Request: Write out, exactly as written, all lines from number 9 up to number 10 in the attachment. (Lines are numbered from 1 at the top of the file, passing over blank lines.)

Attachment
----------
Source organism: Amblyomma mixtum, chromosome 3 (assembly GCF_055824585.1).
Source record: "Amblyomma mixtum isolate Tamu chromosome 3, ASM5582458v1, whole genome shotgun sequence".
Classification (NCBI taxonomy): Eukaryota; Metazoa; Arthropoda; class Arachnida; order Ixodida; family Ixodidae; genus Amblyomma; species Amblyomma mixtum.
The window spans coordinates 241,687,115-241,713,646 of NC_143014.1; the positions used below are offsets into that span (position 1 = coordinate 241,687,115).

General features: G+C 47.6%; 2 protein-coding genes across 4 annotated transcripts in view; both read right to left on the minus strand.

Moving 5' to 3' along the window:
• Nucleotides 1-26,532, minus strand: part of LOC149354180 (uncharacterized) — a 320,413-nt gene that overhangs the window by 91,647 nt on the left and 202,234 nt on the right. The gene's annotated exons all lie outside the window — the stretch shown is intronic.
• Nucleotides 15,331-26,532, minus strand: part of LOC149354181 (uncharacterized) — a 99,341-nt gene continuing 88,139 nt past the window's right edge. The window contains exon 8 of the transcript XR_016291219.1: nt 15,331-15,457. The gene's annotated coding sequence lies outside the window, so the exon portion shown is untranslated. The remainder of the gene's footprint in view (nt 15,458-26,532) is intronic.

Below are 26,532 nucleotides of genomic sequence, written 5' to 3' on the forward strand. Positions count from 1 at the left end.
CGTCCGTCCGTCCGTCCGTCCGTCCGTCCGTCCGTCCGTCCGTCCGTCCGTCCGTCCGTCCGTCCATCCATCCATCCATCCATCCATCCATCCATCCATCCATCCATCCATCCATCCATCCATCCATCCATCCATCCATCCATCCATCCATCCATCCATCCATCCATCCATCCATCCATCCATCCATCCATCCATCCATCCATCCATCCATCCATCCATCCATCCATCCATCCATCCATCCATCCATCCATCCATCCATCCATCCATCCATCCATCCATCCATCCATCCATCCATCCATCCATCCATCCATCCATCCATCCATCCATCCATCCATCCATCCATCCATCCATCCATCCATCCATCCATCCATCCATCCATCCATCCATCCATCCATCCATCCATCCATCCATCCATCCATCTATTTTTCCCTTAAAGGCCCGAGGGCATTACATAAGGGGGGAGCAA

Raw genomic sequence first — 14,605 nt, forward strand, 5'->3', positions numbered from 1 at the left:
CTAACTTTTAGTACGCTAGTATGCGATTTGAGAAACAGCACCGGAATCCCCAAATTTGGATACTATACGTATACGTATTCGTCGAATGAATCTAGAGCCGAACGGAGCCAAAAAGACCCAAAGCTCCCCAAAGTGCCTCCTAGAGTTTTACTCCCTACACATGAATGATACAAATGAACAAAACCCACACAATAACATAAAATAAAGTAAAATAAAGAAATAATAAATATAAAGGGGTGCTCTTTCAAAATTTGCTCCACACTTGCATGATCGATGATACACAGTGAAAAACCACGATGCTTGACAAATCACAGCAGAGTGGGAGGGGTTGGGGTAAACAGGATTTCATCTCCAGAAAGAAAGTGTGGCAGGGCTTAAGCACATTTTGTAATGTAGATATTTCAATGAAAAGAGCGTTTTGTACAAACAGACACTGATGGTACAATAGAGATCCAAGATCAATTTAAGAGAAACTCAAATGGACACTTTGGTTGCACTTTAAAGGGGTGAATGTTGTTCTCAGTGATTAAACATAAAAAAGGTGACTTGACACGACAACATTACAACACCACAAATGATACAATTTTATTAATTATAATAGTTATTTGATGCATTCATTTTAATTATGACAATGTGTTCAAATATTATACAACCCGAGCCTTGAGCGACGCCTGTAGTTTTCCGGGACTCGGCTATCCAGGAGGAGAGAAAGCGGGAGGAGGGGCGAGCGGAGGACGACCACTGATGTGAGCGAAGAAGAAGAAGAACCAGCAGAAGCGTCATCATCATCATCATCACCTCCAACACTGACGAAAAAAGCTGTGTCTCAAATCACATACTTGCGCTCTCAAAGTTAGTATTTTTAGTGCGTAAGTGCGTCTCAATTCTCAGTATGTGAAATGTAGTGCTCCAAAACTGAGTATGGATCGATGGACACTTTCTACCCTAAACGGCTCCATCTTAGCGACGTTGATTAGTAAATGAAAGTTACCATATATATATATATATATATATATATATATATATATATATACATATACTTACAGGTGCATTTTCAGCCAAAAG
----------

Below are 26,532 nucleotides of genomic sequence, written 5' to 3' on the forward strand. Positions count from 1 at the left end.
CGTCCGTCCGTCCGTCCGTCCGTCCGTCCGTCCGTCCGTCCGTCCGTCCGTCCGTCCGTCCGTCCATCCATCCATCCATCCATCCATCCATCCATCCATCCATCCATCCATCCATCCATCCATCCATCCATCCATCCATCCATCCATCCATCCATCCATCCATCCATCCATCCATCCATCCATCCATCCATCCATCCATCCATCCATCCATCCATCCATCCATCCATCCATCCATCCATCCATCCATCCATCCATCCATCCATCCATCCATCCATCCATCCATCCATCCATCCATCCATCCATCCATCCATCCATCCATCCATCCATCCATCCATCCATCCATCCATCCATCCATCCATCCATCCATCCATCCATCCATCCATCCATCCATCCATCCATCCATCCATCCATCCATCCATCTATTTTTCCCTTAAAGGCCCGAGGGCATTACATAAGGGGGGAGCAA